An Evaluation Of The Biomechanical Properties Of The Superficial Musculoaponeurotic System
Ruff, Matthew David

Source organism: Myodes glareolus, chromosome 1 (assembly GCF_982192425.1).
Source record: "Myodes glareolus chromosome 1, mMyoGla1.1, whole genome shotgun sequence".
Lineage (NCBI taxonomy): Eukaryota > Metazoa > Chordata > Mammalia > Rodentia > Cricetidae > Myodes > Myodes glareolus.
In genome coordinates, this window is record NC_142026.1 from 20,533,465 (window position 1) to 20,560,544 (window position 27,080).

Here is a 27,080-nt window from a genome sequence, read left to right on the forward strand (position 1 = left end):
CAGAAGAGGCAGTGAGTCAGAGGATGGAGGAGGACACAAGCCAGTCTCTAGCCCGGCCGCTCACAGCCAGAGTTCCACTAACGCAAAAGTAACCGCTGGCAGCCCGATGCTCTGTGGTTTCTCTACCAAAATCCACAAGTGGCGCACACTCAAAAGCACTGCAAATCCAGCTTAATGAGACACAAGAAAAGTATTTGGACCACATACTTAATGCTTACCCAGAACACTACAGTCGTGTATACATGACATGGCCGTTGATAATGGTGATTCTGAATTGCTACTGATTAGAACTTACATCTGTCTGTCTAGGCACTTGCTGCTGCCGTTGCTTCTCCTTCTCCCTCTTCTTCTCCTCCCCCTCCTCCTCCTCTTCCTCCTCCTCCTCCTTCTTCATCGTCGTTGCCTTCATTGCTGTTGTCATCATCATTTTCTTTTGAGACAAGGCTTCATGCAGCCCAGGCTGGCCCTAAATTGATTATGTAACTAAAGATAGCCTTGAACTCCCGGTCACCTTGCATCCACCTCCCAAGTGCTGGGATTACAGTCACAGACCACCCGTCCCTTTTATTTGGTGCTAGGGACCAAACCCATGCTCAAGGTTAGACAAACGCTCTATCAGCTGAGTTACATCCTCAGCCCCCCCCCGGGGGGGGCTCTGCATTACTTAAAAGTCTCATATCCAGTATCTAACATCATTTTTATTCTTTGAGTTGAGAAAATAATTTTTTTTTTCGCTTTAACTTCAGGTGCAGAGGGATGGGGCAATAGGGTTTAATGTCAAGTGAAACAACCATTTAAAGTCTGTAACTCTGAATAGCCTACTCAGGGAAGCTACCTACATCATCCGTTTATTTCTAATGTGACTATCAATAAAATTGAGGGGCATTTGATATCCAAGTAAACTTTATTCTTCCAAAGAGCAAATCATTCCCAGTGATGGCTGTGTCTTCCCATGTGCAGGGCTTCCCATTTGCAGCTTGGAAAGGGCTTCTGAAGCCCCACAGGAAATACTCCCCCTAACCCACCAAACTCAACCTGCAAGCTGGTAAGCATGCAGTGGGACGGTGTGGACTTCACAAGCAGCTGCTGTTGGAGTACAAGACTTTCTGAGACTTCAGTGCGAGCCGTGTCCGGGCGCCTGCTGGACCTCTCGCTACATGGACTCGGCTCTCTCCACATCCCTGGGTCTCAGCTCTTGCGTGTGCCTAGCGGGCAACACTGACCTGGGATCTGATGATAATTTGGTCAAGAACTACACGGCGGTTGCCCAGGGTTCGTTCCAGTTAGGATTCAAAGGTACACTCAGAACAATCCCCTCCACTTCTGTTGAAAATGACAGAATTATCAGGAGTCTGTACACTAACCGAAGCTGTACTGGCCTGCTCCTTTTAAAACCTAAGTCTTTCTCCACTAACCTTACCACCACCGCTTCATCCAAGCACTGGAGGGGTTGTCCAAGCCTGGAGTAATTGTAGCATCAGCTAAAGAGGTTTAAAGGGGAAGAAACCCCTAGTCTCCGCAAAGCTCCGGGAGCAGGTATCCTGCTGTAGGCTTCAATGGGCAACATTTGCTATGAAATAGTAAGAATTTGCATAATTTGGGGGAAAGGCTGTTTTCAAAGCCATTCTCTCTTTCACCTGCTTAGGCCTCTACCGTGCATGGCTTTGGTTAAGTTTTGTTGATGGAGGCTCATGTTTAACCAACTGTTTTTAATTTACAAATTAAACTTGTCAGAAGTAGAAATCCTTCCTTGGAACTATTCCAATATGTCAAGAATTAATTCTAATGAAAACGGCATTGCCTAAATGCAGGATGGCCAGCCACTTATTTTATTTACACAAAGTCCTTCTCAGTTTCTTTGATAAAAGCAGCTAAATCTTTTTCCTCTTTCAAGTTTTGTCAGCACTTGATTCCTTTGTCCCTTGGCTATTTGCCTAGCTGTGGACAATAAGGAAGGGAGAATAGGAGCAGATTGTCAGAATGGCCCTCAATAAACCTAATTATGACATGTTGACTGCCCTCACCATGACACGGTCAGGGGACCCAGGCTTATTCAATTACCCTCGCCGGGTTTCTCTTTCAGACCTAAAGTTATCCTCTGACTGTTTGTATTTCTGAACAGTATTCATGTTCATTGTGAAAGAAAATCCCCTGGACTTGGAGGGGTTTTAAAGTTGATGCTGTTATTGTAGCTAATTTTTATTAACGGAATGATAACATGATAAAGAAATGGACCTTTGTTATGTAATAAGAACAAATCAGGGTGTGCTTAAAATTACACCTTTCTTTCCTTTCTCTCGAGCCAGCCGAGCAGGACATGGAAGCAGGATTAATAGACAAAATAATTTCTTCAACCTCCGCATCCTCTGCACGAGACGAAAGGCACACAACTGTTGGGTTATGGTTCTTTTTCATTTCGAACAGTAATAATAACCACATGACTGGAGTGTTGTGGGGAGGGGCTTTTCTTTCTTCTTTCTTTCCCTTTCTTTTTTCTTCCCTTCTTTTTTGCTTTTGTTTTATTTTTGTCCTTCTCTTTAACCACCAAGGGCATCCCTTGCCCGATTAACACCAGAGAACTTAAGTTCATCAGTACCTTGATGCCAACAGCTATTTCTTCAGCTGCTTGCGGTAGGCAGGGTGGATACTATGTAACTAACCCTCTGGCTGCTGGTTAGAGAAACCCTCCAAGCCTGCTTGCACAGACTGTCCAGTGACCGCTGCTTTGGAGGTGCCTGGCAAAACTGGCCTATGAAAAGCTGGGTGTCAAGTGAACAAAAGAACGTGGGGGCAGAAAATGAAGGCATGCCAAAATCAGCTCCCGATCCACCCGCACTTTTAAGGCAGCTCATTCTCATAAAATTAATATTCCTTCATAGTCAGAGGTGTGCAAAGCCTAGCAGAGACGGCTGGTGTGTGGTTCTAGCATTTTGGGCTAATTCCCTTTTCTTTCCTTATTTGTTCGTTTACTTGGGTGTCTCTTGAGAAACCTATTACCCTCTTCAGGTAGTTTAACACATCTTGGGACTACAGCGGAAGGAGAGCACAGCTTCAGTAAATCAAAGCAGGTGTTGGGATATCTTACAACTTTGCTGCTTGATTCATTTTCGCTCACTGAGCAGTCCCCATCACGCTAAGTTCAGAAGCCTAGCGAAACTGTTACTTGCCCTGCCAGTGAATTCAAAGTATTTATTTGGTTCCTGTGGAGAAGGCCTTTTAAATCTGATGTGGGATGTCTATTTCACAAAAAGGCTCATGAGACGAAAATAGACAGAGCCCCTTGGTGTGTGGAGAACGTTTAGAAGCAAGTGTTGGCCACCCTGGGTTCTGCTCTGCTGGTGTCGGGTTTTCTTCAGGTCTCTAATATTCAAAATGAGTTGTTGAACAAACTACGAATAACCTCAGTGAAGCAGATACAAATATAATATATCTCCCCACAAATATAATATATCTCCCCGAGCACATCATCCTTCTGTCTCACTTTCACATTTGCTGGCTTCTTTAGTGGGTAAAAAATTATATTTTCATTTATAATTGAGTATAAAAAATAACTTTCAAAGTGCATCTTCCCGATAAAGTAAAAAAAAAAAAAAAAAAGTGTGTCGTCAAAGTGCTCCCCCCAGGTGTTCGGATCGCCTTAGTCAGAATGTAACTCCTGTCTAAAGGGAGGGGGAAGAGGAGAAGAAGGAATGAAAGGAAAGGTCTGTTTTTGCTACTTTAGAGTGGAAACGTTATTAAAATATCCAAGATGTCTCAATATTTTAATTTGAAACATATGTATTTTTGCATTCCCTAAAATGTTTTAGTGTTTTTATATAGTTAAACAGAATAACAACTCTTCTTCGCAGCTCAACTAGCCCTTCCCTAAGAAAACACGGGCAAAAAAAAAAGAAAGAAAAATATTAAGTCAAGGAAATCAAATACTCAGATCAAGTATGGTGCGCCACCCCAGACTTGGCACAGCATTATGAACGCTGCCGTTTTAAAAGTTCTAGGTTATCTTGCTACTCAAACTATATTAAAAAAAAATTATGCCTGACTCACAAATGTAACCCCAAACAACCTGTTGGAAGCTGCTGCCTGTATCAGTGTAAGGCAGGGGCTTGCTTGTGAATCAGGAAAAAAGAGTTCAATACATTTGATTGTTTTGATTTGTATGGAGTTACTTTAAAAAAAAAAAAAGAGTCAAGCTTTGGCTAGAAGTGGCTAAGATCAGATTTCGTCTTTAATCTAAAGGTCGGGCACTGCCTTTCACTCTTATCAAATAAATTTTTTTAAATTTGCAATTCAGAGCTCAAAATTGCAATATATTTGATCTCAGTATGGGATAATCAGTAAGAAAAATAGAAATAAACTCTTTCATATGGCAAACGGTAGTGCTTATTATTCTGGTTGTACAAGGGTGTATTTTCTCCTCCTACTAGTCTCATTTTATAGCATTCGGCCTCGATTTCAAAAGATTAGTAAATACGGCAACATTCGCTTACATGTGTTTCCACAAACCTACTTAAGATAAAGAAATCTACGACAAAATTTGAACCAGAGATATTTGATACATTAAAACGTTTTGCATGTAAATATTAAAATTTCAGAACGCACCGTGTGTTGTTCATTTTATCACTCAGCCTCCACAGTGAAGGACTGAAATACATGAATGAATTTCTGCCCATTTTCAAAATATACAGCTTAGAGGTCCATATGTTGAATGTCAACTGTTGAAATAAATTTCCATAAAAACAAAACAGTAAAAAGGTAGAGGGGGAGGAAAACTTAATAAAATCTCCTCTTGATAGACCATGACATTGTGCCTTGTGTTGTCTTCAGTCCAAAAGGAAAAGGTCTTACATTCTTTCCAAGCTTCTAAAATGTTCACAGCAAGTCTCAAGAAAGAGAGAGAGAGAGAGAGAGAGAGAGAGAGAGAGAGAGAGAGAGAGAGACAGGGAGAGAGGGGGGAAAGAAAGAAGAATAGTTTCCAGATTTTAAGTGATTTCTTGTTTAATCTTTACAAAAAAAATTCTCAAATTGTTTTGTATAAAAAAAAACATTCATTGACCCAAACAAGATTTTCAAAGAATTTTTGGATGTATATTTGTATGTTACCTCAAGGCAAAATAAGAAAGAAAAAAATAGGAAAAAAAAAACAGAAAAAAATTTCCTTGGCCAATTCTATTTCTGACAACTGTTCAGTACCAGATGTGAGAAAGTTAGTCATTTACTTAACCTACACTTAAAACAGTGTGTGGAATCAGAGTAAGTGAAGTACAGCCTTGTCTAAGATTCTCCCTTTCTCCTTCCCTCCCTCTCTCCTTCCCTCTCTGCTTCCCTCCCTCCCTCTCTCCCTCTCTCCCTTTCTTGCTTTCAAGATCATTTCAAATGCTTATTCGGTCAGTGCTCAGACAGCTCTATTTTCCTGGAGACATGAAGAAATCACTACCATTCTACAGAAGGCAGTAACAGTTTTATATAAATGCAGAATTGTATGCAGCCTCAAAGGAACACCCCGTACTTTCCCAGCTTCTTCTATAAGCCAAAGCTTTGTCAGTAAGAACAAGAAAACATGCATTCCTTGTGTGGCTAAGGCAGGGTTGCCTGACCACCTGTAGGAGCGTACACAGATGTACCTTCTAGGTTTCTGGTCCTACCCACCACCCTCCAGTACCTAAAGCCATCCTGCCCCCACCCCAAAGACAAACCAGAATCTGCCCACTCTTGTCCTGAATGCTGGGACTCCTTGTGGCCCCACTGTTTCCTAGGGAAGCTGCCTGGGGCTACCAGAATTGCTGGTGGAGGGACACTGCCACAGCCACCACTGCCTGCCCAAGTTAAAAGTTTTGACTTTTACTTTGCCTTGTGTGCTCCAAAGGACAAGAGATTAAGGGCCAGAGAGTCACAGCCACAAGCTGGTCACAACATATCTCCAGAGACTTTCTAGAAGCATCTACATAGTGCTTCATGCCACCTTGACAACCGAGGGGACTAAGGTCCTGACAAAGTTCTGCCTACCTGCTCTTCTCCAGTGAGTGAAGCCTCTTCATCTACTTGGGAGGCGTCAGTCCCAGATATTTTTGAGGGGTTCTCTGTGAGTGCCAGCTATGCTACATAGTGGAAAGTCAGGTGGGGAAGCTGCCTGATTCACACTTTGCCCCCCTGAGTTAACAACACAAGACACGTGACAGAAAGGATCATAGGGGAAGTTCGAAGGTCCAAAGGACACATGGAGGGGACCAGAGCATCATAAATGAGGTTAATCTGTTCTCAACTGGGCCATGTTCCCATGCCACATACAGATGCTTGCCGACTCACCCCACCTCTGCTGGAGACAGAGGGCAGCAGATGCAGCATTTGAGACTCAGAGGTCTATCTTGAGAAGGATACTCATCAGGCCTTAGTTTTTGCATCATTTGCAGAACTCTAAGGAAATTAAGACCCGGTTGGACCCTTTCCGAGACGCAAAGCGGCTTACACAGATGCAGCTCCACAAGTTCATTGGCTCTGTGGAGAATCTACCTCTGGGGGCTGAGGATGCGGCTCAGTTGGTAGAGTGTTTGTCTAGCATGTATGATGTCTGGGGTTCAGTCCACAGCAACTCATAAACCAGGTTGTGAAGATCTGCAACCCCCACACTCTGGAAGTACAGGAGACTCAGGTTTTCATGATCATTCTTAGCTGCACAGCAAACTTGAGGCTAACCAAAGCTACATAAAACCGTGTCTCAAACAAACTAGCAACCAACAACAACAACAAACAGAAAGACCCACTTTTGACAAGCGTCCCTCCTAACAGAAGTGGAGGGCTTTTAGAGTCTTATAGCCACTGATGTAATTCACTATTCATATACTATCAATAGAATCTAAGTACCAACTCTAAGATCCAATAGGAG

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The Superficial Musculoaponeurotic System (SMAS) is a well defined tissue layer of the face commonly utilized in facial surgery, including facelifts. There are several reasons for the utilization of this tissue, including aesthetic results and reliability. Basic to the outcomes for these procedures are the inherent biomechanical properties of the SMAS. Most important for the surgeon in this regard are tissue burst pressure, elasticity, stress-relaxation under load, and creep. This study experimentally determines the biomechanical properties for human cadaveric tissue specimens. As well as defining the cited biomechanical properties, the study examines how they change, as sampled from different regions from the face. This information evaluates the regional elastic properties of the SMAS in relation to the aging face and its surgical correction in facelift surgery. Results of this analysis indicate that the lateral SMAS has sufficient elasticity and strength to sustain the loads typically applied during facelift surgeries. Following the discussion of results, additional studies are recommended to determine the post surgical strength and elasticity of the SMAS, in order to further improve surgical outcomes.